LEOpSys: a realization

Maybe it's because of a powerful tradition. Or a strong sub-culture. Or even a political bureaucracy. But for some reason, policework is missing a systems or process mindset. Because of the tremendous variety of problems that police officers are asked to solve, police policy makers and trainers have been unable to implement a universal problem-solving or decision-making program. We believe The Illinois Model is an answer...with a LEOpSys (lee-OP-sis) or "law enforcement operations system."

A "system" has interconnected parts. Each relates to another part or parts. Some parts are more critical than others. Some parts are linked together in a way that make them entirely dependent upon the work of others. There are checks and balances. Some links in the chain can break and the system continues at sub-optimal levels; other failures in the system cause a complete catastrophe. And in the end....there is an outcome.

In order for a police "system" to actual be a system, there must be consistency among very diverse topics:

  • case law
  • agency policy
  • training/planning
  • individual and organizational decision-making and intent
  • officer performance
  • report writing
  • court testimony
  • internal evaluation/investigation.

Failures at any one of these above bullet points can have disastrous effects. At it's best, failures lead to operational inefficiencies, confusions, personal injury, or agency embarrassment; at it's worst...loss of community trust, civil liability, officer imprisonment, or death.
To reach a "systems" mindset, there are underlying themes that must serve as a foundation for everything in a police agency's operations. Among them we include:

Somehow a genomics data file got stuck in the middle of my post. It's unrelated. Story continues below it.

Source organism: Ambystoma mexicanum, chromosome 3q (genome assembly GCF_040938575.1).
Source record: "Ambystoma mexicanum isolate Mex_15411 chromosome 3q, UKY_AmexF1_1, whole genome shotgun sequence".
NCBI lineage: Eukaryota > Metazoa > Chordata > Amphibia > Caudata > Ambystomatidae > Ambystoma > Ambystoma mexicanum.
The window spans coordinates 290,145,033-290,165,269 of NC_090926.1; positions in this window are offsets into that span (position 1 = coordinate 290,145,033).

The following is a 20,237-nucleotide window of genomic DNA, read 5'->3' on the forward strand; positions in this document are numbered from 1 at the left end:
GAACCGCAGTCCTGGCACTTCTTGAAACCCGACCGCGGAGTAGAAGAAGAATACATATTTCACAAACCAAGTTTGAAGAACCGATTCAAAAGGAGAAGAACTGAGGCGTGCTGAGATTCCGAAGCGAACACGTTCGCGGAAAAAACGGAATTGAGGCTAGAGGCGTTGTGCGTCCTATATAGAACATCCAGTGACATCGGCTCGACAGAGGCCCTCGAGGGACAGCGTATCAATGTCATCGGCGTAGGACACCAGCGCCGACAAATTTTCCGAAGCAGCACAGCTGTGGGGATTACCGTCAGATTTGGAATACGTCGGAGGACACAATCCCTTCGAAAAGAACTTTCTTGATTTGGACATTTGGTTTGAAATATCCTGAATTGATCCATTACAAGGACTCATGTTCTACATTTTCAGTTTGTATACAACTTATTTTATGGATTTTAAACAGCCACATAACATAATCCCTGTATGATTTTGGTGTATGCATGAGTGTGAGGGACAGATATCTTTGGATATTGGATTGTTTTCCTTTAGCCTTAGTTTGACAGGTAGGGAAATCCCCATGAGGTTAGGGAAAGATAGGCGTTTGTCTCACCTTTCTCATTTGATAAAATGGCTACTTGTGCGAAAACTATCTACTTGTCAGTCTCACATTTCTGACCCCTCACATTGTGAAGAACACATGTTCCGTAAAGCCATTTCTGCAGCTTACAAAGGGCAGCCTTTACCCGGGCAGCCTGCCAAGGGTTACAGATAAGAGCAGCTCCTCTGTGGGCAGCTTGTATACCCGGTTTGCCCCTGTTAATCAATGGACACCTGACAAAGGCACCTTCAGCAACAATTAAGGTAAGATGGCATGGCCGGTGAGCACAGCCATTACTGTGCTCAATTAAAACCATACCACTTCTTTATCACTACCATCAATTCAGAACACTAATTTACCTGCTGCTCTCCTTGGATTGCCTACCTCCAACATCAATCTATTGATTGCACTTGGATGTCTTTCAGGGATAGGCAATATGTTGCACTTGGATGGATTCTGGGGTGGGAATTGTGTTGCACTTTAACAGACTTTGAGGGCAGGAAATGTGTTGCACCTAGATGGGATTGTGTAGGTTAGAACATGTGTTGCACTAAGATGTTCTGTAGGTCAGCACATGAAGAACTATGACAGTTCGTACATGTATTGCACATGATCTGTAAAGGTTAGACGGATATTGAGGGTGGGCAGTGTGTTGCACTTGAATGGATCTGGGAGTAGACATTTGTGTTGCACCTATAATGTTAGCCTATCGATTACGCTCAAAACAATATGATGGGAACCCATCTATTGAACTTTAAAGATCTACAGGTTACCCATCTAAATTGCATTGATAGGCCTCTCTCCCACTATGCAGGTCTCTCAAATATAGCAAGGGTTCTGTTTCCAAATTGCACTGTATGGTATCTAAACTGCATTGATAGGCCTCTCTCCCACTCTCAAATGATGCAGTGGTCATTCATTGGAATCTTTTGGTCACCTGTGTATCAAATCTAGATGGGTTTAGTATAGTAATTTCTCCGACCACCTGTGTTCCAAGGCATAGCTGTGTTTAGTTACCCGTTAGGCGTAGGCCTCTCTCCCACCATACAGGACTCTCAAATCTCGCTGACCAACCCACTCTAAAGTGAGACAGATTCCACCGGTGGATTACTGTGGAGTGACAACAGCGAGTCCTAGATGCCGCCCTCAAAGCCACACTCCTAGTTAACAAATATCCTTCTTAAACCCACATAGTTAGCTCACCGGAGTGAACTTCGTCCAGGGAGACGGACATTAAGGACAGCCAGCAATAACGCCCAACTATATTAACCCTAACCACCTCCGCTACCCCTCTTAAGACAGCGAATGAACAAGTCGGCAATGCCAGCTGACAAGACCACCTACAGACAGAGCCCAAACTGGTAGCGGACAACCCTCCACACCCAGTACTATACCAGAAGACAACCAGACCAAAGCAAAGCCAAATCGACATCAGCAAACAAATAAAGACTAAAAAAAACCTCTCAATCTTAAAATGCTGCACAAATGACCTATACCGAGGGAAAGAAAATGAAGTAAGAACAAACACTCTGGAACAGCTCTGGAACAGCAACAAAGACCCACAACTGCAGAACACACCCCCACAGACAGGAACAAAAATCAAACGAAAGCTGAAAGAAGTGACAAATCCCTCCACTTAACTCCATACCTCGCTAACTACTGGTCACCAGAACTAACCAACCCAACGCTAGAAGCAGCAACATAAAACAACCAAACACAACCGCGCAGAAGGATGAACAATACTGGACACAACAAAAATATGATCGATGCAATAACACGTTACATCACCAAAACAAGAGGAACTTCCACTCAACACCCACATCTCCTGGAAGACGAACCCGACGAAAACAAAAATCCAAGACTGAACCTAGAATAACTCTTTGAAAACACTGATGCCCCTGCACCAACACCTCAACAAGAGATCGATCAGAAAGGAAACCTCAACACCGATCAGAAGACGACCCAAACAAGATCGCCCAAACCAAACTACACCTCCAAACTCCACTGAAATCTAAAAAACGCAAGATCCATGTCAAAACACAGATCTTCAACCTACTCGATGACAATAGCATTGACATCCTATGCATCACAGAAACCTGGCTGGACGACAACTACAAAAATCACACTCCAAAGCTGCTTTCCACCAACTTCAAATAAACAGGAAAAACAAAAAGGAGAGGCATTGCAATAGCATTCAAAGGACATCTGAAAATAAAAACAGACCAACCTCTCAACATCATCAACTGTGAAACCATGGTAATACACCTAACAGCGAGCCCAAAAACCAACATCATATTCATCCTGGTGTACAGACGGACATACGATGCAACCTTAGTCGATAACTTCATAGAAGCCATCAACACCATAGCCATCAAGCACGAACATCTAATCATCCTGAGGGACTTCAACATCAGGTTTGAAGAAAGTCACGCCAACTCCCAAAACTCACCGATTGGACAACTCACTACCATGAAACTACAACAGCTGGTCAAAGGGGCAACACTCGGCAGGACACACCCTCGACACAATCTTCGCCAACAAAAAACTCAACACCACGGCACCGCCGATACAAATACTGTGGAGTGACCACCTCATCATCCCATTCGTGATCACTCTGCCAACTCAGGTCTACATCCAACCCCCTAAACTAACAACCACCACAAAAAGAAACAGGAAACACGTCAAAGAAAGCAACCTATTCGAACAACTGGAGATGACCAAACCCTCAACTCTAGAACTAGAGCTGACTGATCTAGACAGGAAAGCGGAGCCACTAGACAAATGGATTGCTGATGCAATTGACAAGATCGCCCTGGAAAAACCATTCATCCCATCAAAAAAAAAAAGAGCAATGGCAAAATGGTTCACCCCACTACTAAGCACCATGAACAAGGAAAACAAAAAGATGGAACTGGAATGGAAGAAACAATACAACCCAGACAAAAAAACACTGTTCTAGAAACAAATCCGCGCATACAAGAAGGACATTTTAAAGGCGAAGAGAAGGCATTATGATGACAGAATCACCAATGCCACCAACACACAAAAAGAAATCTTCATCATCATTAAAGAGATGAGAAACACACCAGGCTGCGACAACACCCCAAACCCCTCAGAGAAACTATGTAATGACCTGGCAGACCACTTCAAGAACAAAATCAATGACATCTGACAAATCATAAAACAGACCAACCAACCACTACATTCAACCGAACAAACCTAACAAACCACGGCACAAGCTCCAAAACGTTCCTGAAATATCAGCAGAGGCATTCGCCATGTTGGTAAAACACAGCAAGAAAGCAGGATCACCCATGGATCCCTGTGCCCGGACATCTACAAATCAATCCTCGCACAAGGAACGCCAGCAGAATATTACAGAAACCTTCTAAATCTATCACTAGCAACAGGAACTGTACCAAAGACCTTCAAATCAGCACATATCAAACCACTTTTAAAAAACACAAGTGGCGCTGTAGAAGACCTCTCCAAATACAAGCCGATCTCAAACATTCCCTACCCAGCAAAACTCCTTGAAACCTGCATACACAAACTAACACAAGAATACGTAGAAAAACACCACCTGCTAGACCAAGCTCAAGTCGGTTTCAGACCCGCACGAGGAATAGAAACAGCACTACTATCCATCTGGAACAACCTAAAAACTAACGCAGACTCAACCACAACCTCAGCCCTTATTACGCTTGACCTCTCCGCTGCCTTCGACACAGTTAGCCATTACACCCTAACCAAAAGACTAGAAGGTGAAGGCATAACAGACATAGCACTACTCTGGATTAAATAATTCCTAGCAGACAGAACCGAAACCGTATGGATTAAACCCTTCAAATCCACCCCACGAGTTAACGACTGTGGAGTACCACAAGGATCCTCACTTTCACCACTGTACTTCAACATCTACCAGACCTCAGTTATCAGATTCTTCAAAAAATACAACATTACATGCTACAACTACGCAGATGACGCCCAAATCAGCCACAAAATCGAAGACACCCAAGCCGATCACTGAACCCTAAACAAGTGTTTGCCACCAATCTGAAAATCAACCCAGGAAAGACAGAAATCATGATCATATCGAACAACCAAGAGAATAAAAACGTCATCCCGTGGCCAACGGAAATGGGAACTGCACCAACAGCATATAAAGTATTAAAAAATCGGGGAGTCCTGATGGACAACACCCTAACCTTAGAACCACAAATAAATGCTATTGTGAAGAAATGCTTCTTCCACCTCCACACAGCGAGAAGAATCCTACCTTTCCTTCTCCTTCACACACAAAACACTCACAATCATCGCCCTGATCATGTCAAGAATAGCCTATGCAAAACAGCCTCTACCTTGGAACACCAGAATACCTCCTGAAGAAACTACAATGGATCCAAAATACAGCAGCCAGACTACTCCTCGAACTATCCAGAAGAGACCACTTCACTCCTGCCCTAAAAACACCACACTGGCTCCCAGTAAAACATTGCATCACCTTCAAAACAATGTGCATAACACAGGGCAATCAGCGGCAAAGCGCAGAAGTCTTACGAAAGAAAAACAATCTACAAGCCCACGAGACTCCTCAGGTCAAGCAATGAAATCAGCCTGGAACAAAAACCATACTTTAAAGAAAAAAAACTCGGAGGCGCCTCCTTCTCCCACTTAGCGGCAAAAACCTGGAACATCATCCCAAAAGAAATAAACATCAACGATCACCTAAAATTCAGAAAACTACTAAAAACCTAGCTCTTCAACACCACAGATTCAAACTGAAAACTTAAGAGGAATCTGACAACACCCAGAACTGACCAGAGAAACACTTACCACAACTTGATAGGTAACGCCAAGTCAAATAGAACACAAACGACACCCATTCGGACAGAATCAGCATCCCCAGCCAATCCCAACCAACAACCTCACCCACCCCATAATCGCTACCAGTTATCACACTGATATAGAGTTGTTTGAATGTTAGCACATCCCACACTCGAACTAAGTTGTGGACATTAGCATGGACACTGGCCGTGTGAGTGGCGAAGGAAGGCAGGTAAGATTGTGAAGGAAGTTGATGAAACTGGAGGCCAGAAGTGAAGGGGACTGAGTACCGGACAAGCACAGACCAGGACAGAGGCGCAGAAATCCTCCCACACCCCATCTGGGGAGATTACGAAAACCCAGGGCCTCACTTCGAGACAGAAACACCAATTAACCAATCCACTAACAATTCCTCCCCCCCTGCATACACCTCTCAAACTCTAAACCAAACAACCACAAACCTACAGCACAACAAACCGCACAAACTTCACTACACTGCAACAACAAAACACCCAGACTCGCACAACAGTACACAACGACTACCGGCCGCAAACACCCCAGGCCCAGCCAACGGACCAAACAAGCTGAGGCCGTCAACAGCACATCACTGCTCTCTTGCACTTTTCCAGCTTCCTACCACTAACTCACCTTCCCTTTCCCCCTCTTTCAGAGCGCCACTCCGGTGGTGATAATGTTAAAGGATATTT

At it's core, The Illinois Model uses a single and universal process for writing policy, training, planning operations, making decisions, performing, writing reports, testifying, and debriefing. Imagine a workplace where the policy makers agree with the tactical guys. Where internal affairs uses a transparent criteria for evaluation. Where FTOs speak the same language as report writing trainers. Where firearms instructors have consistency with active killer response. Where case law educators understand the Incident Command System. Where medical aid, and officer-down rescues, and responding with persons with mental illness have the same process as responding to hostage takings, or vehicle pursuits, or active killers. Where a burglar alarm response, missing persons investigation, and a simple traffic stop cycle though the same decision-making steps. Where officers construct logical explanations for upset citizens. It would look like this:

Click scatterchart to enlarge.

Our team of trainers has fused once-fragmented topics into one system. One way of thinking. But in a way that embraces diversity. It doesn't force reasons why or techniques on how to solve a problem or perform a task. Rather, it's a concept and principle based system. It links abstract theory with concrete reality. It requires that one simply answer the questions Why and How based on simple criteria... prioritized by problem analysis, case law, government intrusion, citizen/officer safety, and teamwork. And those are some fancy terms that sadly, a lot of cops don't truly understand.

Policing has been over complicated. Different systems for different problems. Policies that are unworkable in the field. Case law that isn't properly taught. Tactics that are too inflexible. Reports that don't accurately reflect what occurred. Poorly structured testimony or explanation that is hard to follow. Internal investigations based on personal feelings rather than a "process" rooted in law and policy.
We are what we repeatedly do. Excellence, then, is not an act, but a habit. - Aristotle
By using the SAME universal process for EVERYTHING, the process becomes a habit. Habits can change culture in policing. A culture moving towards "systems" thinking. And we need more thinkers in blue uniform.


Lou Hayes, Jr. is a police training unit supervisor. His "systems" approach to policing was influenced by the rebuilding of a 1972 VW Beetle as a teenager, practicing CrossFit, and tutoring of Calculus and Physics. A full compilation of articles on the model can be found here. Follow him on Twitter at @LouHayesJr


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